From Parking For Cars To Parking For People Across From GP BARTSeptember 4, 2009
As part of the Glen Park Community Plan the 54-space BART parking lot across from the Glen Park station is proposed to be developed into a mix of ground‐floor commercial along Bosworth, between 40 and 65 residential units in three-story buildings along Bosworth and Arlington, and from “0 to 65” private parking spaces.
And according to the San Francisco Business Times, five developers have thrown their hats into the ring (including a joint venture between Sares Regis and Urban Real Estate Equities (think 74 New Montgomery), EM Johnson Interest (think the Fillmore Heritage Center) and Barry Swenson Builder).
∙ Glen Park Community Plan EIR Notice [SFGov]
∙ Builders vie for Glen Park BART project [San Francisco Business Times]
∙ New Developments: The Montgomery (74 New Montgomery) [SocketSite]
∙ The Heritage On Fillmore (1300 Fillmore) [SocketSite]
Comments from Plugged-In Readers
Developing that parking lot is a great idea. The area could do with more density in housing given it’s status as a major transit hub in the Bay Area. Retail is also just starting to find it’s feet in Glen Park along Diamond and Chenery but it is coming along. I’m sure there will be opposition by those who don’t won’t the current “sleepy” feel of the hood to change but any development, as long as it is reasonably well executed, is going to be beneficial.
In addition, it never made sense to have BART parking at this location. The parking lot isn’t large enough to handle very many commuters, and the station is not suburban. (It’s the only BART parking lot in San Francisco). Glad to see that something is finally happening with it that is more appropriate for a neighborhood commercial district.
Some of the neighbors are already up in arms, raising the specter of thugs and crime as the consequence of development of that lot. Given that it took nearly 10 years to develop the spot where the Diamond Super burned down…and that was for a library, a small grocery store and only 15 apartments. http://www.spur.org/publications/library/article/howtoturnaparkinglointoapartments05012004
@willow: Since when is Glen Park a major transit hub? What else goes through there? a muni line or two?
It seems to me that developing that lot make sense. but it would also make sense to include a fair amount metered parking for people who are shopping in the area or are making quick BART round trips. The existing lot (which has a 4 hour limit) is generally full or near full, so there is obviously demand for that.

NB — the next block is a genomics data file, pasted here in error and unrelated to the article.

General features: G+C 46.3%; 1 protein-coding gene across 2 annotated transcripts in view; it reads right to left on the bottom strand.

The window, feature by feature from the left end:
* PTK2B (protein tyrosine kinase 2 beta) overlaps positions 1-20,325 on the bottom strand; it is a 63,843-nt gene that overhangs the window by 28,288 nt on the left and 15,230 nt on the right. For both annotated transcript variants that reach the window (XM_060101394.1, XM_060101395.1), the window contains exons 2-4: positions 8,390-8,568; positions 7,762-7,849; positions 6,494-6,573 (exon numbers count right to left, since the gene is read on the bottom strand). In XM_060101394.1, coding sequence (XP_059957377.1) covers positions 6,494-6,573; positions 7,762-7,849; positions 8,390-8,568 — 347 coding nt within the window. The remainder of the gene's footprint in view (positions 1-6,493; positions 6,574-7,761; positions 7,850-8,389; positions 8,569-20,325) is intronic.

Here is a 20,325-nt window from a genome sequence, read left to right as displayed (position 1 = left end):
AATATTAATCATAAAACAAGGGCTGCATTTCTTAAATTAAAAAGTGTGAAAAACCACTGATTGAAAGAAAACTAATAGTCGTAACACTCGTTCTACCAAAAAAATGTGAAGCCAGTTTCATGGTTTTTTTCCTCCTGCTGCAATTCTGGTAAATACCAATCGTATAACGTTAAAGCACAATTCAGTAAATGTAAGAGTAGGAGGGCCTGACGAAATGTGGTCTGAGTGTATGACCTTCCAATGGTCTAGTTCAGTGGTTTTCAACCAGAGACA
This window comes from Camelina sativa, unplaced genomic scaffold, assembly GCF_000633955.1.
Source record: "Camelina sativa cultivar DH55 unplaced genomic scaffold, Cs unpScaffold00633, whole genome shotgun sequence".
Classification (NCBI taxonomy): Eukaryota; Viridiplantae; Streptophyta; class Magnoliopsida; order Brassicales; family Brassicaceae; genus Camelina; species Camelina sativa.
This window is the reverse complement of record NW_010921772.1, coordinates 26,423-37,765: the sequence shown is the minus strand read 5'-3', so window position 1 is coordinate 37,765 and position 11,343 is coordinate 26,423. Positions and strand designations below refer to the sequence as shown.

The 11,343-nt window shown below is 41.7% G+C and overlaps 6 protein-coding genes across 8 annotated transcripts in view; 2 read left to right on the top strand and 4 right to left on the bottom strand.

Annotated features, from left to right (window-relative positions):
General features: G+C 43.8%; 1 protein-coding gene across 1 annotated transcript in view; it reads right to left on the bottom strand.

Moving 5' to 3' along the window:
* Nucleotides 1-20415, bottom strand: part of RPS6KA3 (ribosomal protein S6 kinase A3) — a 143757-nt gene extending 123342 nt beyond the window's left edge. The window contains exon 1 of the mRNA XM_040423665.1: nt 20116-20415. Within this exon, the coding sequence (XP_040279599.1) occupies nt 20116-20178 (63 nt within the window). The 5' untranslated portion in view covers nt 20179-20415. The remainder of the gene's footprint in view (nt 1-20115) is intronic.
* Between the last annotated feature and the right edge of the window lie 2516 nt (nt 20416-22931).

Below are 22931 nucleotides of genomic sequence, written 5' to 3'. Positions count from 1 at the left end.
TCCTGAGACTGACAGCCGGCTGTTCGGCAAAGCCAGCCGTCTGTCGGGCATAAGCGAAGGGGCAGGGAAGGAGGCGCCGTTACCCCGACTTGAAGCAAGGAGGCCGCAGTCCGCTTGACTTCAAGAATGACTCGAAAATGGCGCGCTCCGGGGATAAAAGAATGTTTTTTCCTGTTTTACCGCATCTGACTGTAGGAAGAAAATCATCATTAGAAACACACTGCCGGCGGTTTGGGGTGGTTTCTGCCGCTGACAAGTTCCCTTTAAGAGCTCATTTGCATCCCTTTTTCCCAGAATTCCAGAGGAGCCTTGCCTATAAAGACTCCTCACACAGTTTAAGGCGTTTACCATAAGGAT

Unfortunately, I expect that the City will says that any parking is inconsistent with “Transit First” so it will veto it. It is too bad, with some intelligent planning, we could make the City greener and more pleasant to live in.
NoeNeighbor – of course the current lot has demand – because the parking is tooooooo cheap there. Add a bunch of metered parking with sane pricing (say $6-10 an hour) and there wouldn’t be the same perceived shortage. When you so heavily subsidize something with limited supply, you run into shortages. If I started selling 50 burritos for a quarter each day and ran out, it wouldn’t mean that there is huge demand for burritos – it means that there is huge demand for 25 cent burritos, enough so that people are probably coming from other areas to get one of mine instead of the appropriately priced ones in their hood. Same goes for this parking.
NoeNeighbor: I’m thinking BART, Muni, 280/101 & the number of company shuttles that run through the area. (i.e. Genetech, Google etc.)
Neighbors in GP are predictably furious about this. Much like today’s Republicans who think health care reform is a one way ticket to Cuban-style communism, some GP residents see this as an attempt to transform GP into a high-density hellhole. They warn that all the open space along Bosworth will be developed with large apartment buildings.
None of this will work without improving the intersection of Diamond and Bosworth. The morning rush there is nearly impassible, with a stoplight intersection, hundreds of people getting dropped off at BART, three bus lines, and numerous corporate shuttle services all cramming into two-to-four lanes.
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